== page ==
This inventory will likely vary by company, department and application. While gathering this data may seem like an arduous task, it will pay off in the long run. It is critical for ensuring your new backup application continues to protect the data being protected with the old application AND it will help you determine what migration methodology will be best for you.

Understand what you want to do with the new application.

While developing your inventory, it’s a great time to consider whether any changes to the existing policies and procedures are merited. Engage individual stakeholders to review existing data protection policies and determine if these still meet their business requirements. Some topics to review and modify include but, again, are not limited to:

  • Recovery point objectives
    • How much data can they afford to lose? 
  • Recovery time objectives
    • How much downtime can they afford before coming back “live”?
  • Version retention objectives
    • How many copies of a given version of a file/application data set will be maintained and how long will that copy be maintained?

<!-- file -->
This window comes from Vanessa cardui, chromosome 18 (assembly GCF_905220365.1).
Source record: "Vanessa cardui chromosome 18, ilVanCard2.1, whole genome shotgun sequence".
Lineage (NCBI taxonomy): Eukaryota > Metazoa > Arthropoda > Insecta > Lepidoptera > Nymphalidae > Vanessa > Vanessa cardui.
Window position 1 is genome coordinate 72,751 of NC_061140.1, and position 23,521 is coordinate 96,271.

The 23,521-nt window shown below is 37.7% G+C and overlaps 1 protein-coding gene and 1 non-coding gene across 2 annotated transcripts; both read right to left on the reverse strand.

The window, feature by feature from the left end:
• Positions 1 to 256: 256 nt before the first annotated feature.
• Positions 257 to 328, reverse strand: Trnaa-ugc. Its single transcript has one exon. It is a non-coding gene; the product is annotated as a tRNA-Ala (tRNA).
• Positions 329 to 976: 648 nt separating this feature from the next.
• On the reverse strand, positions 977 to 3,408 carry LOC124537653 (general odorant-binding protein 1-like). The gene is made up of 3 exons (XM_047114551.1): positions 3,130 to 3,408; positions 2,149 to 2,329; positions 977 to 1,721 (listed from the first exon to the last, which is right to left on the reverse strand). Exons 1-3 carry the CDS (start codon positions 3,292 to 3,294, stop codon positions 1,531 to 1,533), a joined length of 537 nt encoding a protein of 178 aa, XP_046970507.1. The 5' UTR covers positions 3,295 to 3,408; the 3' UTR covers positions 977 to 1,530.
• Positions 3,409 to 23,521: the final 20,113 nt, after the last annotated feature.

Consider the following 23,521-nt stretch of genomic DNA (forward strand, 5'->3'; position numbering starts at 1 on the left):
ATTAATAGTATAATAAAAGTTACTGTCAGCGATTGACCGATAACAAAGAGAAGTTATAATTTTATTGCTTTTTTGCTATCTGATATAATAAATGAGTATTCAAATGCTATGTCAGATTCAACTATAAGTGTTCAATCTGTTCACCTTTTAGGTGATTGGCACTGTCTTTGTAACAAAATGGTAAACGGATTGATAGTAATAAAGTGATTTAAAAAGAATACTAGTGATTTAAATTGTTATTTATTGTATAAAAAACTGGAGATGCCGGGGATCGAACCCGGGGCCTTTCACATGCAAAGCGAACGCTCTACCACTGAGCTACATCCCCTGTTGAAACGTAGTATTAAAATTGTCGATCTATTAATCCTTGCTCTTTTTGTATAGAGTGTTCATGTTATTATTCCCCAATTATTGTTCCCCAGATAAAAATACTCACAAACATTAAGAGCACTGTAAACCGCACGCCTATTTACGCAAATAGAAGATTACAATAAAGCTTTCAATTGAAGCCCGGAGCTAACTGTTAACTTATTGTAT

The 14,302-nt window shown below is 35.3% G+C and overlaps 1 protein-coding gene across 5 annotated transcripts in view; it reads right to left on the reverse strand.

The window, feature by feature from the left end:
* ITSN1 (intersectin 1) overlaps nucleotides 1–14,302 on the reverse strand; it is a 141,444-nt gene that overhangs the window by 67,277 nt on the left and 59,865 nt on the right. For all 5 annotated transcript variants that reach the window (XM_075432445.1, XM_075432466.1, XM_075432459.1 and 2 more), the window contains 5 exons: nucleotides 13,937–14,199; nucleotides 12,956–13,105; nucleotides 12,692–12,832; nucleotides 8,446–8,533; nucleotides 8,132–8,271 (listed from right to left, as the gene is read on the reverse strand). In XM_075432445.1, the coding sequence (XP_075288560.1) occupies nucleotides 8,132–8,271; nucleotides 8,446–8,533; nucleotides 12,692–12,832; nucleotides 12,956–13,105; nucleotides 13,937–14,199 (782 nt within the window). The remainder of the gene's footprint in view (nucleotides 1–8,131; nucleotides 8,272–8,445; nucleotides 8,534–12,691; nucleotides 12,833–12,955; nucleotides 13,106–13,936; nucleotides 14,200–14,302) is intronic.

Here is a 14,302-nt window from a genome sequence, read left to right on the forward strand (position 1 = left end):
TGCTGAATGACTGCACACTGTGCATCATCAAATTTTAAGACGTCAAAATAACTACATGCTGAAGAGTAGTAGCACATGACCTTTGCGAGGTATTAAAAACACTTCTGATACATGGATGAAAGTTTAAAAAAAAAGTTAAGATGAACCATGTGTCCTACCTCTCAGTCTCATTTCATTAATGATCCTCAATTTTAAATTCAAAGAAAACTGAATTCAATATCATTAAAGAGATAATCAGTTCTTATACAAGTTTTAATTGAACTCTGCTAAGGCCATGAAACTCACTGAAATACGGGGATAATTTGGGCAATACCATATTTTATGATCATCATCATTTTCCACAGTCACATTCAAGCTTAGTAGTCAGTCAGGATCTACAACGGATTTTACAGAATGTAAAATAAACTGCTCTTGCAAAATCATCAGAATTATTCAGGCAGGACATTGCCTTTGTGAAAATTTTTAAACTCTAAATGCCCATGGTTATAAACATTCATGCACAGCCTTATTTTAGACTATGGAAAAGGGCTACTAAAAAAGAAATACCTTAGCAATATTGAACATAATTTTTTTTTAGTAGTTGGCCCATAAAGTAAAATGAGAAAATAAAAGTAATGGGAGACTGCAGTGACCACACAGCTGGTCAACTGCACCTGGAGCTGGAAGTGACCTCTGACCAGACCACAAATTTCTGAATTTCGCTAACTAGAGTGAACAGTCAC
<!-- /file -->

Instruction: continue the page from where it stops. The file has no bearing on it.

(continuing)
• Geographic redundancy objectives
    • What data needs to be replicated offsite, how often should replication occur and what is the distance required between sites?
  • Data encryption requirements
    • At rest, in-flight
    • Key management
  • Data deduplication requirements
    • Client-side, in-line, post-process, etc.

To see how the Quest Data Protection Suite of products stacks up against your business requirements, take a look at our data protection products overview and as you review and modify your processes, don’t forget to document, document and then document those changes.  

Application coexistence: Can’t we all just get along?

One of the most important factors during the transition process is ensuring that you continue to back up your data. You don’t want to work without that safety net! 

To that end, it’s time to determine how the transition process will take place. Typically, the transition involves migrating specific server(s) based on application, virtual architecture or some other characteristic as defined by your infrastructure. Once successful migration of the first group is complete, the next group is migrated, and so on. This means that both backup applications will be used for some period of time.

Many backup applications depend on agents (client software), and you may find that you are unable to deploy both backup applications’ agents to the same server at the same time.